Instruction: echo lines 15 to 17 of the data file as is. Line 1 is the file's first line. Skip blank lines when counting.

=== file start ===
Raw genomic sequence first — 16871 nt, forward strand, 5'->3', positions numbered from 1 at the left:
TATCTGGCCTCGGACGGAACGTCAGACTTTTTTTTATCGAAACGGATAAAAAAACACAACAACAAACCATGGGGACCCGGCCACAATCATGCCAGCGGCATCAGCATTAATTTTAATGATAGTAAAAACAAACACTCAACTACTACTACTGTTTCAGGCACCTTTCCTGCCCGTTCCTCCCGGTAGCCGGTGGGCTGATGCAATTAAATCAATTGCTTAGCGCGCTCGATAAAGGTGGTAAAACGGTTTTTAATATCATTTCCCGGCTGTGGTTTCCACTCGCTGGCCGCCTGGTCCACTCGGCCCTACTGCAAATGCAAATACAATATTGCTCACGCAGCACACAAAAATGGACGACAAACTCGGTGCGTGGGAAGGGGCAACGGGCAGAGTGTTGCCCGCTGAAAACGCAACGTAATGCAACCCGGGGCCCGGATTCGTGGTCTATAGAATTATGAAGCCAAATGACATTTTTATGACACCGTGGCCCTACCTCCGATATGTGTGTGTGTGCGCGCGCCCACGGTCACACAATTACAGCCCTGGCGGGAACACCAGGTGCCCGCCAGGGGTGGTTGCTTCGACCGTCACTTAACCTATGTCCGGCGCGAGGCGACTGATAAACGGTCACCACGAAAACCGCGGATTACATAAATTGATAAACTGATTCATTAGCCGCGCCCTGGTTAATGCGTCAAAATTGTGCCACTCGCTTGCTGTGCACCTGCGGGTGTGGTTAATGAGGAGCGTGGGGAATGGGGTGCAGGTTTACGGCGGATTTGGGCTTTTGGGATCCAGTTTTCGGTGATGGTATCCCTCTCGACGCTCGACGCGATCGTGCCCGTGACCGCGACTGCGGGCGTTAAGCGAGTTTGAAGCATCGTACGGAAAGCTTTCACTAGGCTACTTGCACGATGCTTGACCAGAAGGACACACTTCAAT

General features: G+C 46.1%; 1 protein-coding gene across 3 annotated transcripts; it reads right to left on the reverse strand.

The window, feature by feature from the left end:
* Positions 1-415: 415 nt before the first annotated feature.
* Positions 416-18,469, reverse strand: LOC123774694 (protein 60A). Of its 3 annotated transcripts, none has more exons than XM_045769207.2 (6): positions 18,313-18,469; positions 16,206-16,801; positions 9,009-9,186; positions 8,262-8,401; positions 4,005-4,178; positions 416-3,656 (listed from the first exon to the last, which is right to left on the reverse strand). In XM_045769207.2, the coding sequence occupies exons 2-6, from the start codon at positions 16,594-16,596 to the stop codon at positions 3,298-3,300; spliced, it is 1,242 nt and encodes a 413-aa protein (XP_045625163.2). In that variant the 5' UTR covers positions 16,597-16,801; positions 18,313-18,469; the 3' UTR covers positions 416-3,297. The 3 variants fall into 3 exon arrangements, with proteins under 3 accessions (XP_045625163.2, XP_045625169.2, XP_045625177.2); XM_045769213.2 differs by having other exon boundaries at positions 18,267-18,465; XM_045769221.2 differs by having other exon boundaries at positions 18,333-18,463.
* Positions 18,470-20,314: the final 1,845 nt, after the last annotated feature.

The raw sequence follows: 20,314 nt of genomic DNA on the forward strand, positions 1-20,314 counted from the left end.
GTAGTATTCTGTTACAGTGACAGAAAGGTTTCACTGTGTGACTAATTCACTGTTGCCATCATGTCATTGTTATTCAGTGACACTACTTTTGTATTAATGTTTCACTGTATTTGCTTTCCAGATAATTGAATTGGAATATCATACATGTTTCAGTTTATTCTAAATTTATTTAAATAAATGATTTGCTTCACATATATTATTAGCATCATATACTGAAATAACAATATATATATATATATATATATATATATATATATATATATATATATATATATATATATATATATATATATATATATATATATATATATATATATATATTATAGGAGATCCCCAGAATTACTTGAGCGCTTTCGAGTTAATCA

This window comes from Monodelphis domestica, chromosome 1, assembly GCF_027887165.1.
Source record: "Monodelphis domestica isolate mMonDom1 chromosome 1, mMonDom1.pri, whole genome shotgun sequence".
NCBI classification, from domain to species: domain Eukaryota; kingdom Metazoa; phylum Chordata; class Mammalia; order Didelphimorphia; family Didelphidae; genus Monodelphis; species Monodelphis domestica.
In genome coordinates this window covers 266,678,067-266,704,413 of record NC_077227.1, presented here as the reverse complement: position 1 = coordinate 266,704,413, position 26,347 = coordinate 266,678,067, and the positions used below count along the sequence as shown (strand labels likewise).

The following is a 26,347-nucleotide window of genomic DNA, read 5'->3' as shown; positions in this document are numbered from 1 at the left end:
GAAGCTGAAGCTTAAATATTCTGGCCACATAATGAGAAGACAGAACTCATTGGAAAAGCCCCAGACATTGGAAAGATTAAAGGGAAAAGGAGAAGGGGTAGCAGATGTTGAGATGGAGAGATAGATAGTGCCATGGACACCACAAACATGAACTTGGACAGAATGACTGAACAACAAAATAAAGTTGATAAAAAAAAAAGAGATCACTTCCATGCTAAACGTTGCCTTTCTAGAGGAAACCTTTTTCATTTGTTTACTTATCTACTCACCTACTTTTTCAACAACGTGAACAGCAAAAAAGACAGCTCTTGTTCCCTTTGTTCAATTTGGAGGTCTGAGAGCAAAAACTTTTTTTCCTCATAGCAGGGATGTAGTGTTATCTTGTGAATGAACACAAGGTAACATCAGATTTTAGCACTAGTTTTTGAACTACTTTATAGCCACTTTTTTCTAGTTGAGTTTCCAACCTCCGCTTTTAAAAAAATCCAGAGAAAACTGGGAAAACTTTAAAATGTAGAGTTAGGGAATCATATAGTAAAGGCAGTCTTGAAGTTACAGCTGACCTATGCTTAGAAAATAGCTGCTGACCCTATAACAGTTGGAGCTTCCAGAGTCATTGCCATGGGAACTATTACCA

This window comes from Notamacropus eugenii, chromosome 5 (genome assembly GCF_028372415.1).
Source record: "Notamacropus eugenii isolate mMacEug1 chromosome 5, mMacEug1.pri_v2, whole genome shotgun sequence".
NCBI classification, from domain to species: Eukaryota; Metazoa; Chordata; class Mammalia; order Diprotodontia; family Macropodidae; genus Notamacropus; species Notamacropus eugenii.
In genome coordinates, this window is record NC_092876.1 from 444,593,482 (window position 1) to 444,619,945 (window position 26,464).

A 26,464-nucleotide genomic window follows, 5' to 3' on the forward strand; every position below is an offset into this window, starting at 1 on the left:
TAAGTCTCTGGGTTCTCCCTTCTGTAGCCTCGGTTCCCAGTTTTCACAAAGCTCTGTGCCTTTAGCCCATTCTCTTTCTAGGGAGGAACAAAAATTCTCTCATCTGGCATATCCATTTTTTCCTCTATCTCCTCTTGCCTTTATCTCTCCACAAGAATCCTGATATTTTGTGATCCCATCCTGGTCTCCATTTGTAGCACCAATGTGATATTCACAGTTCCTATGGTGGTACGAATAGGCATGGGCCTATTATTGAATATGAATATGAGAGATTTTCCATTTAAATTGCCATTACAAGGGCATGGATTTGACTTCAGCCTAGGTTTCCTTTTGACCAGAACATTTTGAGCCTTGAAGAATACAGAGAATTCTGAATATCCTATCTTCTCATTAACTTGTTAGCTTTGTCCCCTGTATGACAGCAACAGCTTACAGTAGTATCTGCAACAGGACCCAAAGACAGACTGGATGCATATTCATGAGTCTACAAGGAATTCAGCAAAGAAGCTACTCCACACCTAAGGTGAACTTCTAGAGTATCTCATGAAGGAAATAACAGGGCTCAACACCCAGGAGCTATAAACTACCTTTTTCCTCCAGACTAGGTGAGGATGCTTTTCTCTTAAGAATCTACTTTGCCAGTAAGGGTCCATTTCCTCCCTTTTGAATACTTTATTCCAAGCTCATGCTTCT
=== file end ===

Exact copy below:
GAAGCTGAAGCTTAAATATTCTGGCCACATAATGAGAAGACAGAACTCATTGGAAAAGCCCCAGACATTGGAAAGATTAAAGGGAAAAGGAGAAGGGGTAGCAGATGTTGAGATGGAGAGATAGATAGTGCCATGGACACCACAAACATGAACTTGGACAGAATGACTGAACAACAAAATAAAGTTGATAAAAAAAAAAGAGATCACTTCCATGCTAAACGTTGCCTTTCTAGAGGAAACCTTTTTCATTTGTTTACTTATCTACTCACCTACTTTTTCAACAACGTGAACAGCAAAAAAGACAGCTCTTGTTCCCTTTGTTCAATTTGGAGGTCTGAGAGCAAAAACTTTTTTTCCTCATAGCAGGGATGTAGTGTTATCTTGTGAATGAACACAAGGTAACATCAGATTTTAGCACTAGTTTTTGAACTACTTTATAGCCACTTTTTTCTAGTTGAGTTTCCAACCTCCGCTTTTAAAAAAATCCAGAGAAAACTGGGAAAACTTTAAAATGTAGAGTTAGGGAATCATATAGTAAAGGCAGTCTTGAAGTTACAGCTGACCTATGCTTAGAAAATAGCTGCTGACCCTATAACAGTTGGAGCTTCCAGAGTCATTGCCATGGGAACTATTACCA

This window comes from Notamacropus eugenii, chromosome 5 (genome assembly GCF_028372415.1).
Source record: "Notamacropus eugenii isolate mMacEug1 chromosome 5, mMacEug1.pri_v2, whole genome shotgun sequence".